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New Insights into Canada Becoming The  Second Nation In The World To Legalize Marijuana

By Roger Malespin  photo/Isotck/AHPhotoswpg

June 19th, 2018 will go down as a historic day in the legalization movement, as Canada became the second nation in the world, and the first G7 country, to legalize recreational marijuana for its citizens. Federal government bill C-45 passed the Canadian senate with a vote of 52-29, with 2 abstentions. The act to legalize the recreational use of weed was first introduced on April 13, 2017, and was later passed at the House of Commons in November. The Senate passage of the bill was the final hurdle in the process.

It should be noted that Canadians will not be able to light up right away - Justice Minister Jody Wilson-Raybould said the law will not go into effect for several weeks in order to give provinces time to set up a retail regime. After that is done, Prime Minister Justin Trudeau’s cabinet will set a date for the law going into effect. 
The list of things Canadian citizens are allowed to do under the new law includes:
      - purchase fresh or dried cannabis, cannabis oil, plants and seeds for cultivation from either        a provincially or territorially regulated retailer, or — where this option is not available — directly from a federally licensed producer;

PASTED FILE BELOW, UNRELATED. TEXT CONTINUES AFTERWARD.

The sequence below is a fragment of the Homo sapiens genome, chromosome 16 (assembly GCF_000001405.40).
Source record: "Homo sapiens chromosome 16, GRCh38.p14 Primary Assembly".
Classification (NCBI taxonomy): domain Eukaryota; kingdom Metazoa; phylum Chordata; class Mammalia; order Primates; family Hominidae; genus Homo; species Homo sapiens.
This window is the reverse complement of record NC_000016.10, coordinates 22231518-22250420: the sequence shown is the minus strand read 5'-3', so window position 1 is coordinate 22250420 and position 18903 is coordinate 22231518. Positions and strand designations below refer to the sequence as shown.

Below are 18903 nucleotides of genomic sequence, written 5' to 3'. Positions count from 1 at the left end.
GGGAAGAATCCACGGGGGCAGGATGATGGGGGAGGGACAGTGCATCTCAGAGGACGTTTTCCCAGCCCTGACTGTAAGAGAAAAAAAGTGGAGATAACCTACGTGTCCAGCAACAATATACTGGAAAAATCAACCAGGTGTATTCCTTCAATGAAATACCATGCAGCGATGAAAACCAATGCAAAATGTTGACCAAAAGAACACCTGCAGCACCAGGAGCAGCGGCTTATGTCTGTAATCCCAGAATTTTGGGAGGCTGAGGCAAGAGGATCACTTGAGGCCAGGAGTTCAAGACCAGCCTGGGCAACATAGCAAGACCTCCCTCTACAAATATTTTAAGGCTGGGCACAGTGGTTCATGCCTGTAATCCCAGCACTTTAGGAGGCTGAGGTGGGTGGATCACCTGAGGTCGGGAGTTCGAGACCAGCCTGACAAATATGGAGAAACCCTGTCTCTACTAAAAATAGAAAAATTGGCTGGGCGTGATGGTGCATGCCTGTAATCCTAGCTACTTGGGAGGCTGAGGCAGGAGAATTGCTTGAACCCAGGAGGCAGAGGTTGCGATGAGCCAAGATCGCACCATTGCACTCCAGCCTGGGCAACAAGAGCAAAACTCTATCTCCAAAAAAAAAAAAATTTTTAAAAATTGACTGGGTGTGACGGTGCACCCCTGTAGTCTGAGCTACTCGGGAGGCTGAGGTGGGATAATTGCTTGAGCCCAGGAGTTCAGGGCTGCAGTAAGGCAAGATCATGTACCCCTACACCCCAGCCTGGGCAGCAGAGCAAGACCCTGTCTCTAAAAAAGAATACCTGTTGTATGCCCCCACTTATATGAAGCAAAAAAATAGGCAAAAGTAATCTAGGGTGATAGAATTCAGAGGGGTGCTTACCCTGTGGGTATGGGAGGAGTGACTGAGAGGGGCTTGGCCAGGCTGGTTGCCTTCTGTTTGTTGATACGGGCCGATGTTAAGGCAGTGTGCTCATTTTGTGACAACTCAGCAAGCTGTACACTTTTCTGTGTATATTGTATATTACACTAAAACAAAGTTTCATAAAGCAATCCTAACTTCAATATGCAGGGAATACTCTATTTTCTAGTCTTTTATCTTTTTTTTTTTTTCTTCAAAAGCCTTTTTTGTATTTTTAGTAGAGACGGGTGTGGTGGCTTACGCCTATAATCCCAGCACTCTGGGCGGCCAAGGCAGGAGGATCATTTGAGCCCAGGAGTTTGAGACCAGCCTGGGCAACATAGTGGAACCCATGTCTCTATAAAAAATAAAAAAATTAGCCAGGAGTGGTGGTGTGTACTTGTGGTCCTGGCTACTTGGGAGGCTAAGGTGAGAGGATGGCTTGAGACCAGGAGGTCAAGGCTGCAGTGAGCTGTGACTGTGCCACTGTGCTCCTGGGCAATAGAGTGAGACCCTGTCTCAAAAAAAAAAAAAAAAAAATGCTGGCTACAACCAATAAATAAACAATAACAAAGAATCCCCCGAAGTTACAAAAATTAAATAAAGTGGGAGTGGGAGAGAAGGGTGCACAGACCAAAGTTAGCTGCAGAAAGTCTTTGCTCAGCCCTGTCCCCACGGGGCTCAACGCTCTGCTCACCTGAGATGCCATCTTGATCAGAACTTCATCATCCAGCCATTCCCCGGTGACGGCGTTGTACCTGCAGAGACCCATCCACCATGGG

-    possess up to 30 grams of dried legal cannabis or its equivalent in public;
-    share up to 30 grams (or its equivalent) of legal cannabis and legal cannabis products with other adults;
-    cultivate up to four plants at home (four plants total per household); and
-    prepare varying types of cannabis products (e.g., edibles) at home for personal use provided that no dangerous organic solvents are used in the process.

Additionally, the proposed federal law spells out that it will be illegal for anyone younger than 18 to buy pot, but allows for provinces and territories to set a higher minimum age. Another concern for the lawmakers was how legalization would affect drivers, so the law gives police new powers to conduct roadside intoxication tests, including oral fluid drug tests, and would make it illegal to drive within two hours of being over the legal limit. 

Canada’s approach to legalization is one that our country would do well to examine closely. It addresses minors having easy access to cannabis, the concerns of how it will affect drivers, and perhaps most importantly, keeping significant amounts of money out of the hands of criminal enterprises. Aside from our opioid crisis/ medical marijuana access problem, these are the chief concerns cited by the lawmakers in the U.S. who oppose legalization. 

The U.S. is now officially behind the times on cannabis. At least before people could say Uruguay, a smaller country with much less complicated politics than America, was the only nation to legalize. But now that a G7 member and our biggest trading partner and ally has done so, our congress looks hopelessly archaic and inefficient next to Canada’s. We are getting there, slowly, but the momentum is getting greater every day, and Canada’s historic vote successfully implement a nationwide law with sensible restrictions on cannabis while allowing law abiding citizens to possess and use small amounts will undoubtedly go a long way in influencing lawmakers here.